- Associated Press - Wednesday, September 17, 2014

Recent editorials from North Carolina newspapers:

Sept. 17

News & Record, Greensboro, North Carolina, on McCrory’s statement:

Gov. Pat McCrory said it with a smile, but there was a sharp edge to his explanation for not calling legislators back to Raleigh: “After a lengthy session, they need a break. And frankly, I need a break from them,” he said in a videotaped statement last week.

The Republican governor’s relations with Republican legislators can be illustrated by two incidents, one before and one after the session.

In the first, in January, an audio recording captured Senate Finance Chairman Bill Rabon’s angry denunciation of efforts by the governor and his wife, Ann, to pass a bill regulating puppy mills. Rabon accused the first couple of meddling and even said Ann McCrory’s “lobbying” was “against all laws.”

In the second, last week, Senate leader Phil Berger reacted to McCrory’s complaint that a coal ash commission created by the legislature intrudes into executive authority. “The governor’s primary concern appears to be a desire to control the coal ash commission and avoid an independent barrier between his administration and former employer,” Berger said.

McCrory’s former employer is Duke Energy, which owns the targeted coal ash ponds. Berger was implying that the governor couldn’t be trusted to administer a cleanup program.

So, yes, McCrory needs a break from that. Unfortunately, he looks like he’s in retreat.

If he had objections to the coal ash bill, he should have vetoed it. If his administration urgently needs additional economic development tools to attract new companies and create jobs, he should call legislators back and ask them to write a better bill than the one they earlier rejected.

The governor failed to win support for other initiatives, including a major Medicaid restructuring. He’ll have to push for that next year.

He said he’ll also ask the legislature to help “revitalize communities by restoring historic properties.” Yet, the legislature declined to extend historic preservation tax credits, removing a critical tool for revitalizing cities, small towns, abandoned factories and other properties.

While the legislature granted pay raises for teachers, it ignored the governor’s proposed career plan that would provide additional salary for teachers based on experience, achievement and for teaching “high-demand subjects.” He wants to revisit that.

Not to forget the puppies. “The first lady and myself will help implement common-sense rules for commercial dog breeders,” he said. “I want to encourage you to ask lawmakers where they stand on these issues, because we need your support,” the governor added in the video.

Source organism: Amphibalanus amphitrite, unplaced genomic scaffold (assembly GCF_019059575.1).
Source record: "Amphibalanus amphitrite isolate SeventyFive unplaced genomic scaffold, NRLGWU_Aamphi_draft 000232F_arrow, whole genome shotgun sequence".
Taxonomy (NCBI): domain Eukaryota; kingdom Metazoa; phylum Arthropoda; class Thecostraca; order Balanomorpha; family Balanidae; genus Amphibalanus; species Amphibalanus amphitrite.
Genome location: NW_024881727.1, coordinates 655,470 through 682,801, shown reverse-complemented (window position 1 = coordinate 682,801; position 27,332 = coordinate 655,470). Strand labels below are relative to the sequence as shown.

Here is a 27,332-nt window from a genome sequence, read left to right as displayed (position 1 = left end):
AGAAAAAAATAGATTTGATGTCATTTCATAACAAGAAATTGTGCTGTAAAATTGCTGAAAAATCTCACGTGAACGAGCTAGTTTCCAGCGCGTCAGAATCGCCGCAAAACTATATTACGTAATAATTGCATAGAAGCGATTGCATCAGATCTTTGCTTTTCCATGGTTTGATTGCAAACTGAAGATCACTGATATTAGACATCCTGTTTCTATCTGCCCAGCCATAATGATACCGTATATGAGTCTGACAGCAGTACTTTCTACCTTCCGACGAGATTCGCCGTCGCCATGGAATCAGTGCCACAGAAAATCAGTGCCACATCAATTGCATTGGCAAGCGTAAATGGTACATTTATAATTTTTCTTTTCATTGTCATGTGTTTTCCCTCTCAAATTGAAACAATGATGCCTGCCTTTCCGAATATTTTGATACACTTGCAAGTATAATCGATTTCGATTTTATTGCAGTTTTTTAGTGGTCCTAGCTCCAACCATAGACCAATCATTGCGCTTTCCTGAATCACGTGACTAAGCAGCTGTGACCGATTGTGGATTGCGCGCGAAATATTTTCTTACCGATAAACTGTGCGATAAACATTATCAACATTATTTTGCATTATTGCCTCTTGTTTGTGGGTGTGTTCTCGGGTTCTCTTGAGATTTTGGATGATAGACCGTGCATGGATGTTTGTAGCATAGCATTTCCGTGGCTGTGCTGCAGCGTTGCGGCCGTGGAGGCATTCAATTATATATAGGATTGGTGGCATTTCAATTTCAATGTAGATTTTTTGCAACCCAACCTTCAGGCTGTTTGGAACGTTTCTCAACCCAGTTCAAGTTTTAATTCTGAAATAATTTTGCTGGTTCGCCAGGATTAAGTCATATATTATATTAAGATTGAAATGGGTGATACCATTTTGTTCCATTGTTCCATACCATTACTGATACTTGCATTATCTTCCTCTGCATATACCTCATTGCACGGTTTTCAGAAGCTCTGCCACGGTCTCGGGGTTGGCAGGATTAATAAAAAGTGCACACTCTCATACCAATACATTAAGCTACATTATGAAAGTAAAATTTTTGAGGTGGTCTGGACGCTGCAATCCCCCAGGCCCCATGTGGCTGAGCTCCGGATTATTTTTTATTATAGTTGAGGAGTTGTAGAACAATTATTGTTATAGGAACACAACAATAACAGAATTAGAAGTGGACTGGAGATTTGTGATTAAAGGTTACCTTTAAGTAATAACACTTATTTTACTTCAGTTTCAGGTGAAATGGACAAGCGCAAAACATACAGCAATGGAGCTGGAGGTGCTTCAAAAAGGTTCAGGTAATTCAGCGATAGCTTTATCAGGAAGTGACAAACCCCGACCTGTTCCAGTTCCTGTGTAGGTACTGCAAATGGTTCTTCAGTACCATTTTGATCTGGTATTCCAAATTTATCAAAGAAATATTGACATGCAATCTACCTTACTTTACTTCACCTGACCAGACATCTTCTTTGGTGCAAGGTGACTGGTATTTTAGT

There was no bite and not much bark in his message.

For a lesson on how to do better, McCrory should tune in to the Ken Burns film, “The Roosevelts,” airing this week on UNC-TV. The two Presidents Roosevelt knew how to use executive power and whip up popular support for their agendas.

If McCrory wants to get results from the legislature, he ought to campaign all across the state until lawmakers beg for a break from him.




Sept. 15

News and Observer, Raleigh, North Carolina, on state’s minimum wage:

Everyone around Thom Tillis in the Republican House Speaker’s campaign for the U.S. Senate knows where he stands on North Carolina raising the minimum wage past the federal minimum of $7.25 an hour. He’s against it, saying it ought to be left to the states, a favorite cop-out of politicians who don’t want to take a stand.

Tillis claims, as he did on a tour of farms in Wilson County recently, that some business owners he’s talked to say raising the minimum wage would force them to lay off workers. He’s also opposed to a universal minimum wage, saying it should vary from state to state. In one interview with NBC’s Chuck Todd in May, Tillis said the idea that someone in the North Carolina mountains should make the same minimum wage as someone in Boston “makes no sense to me.”

In that, the speaker showed both his true, pro-business, anti-labor colors and also his inexperience in big-time campaigning. He handed his opponent, Democratic incumbent Sen. Kay Hagan, a ripe melon of an issue to crush.

Hagan reminded people at a labor convention in Raleigh last week of Tillis’ comment and said, “Well, I will never put Boston over Boone, and this is what Speaker Tillis has done.”

Lately, though, Tillis has been avoiding the question. Though he’s clearly against a minimum wage hike, he knows that North Carolina has a lot of low-paid workers who’d vote against him, and turn out to vote against him, on that issue alone. And he undoubtedly knows that a Public Policy Polling survey last month found 56 percent of likely voters supported a minimum wage hike to $10 an hour, roughly what Hagan favors. Some 37 percent were opposed.

Hagan also has a comeback for Tillis’ tired old claims that raising the minimum wage would force layoffs and cost those low-paid workers their jobs. “It (a higher wage) really gives people more funds to spend to buy, and to help grow those small businesses,” she said. Yes, and businesses have to have a certain number of workers to get their goods made or distributed. To say that forcing them to raise pay a little for some workers would result in big layoffs is little more than wishful Republican thinking. Businesses would cope with a wage hike, as they have in the past.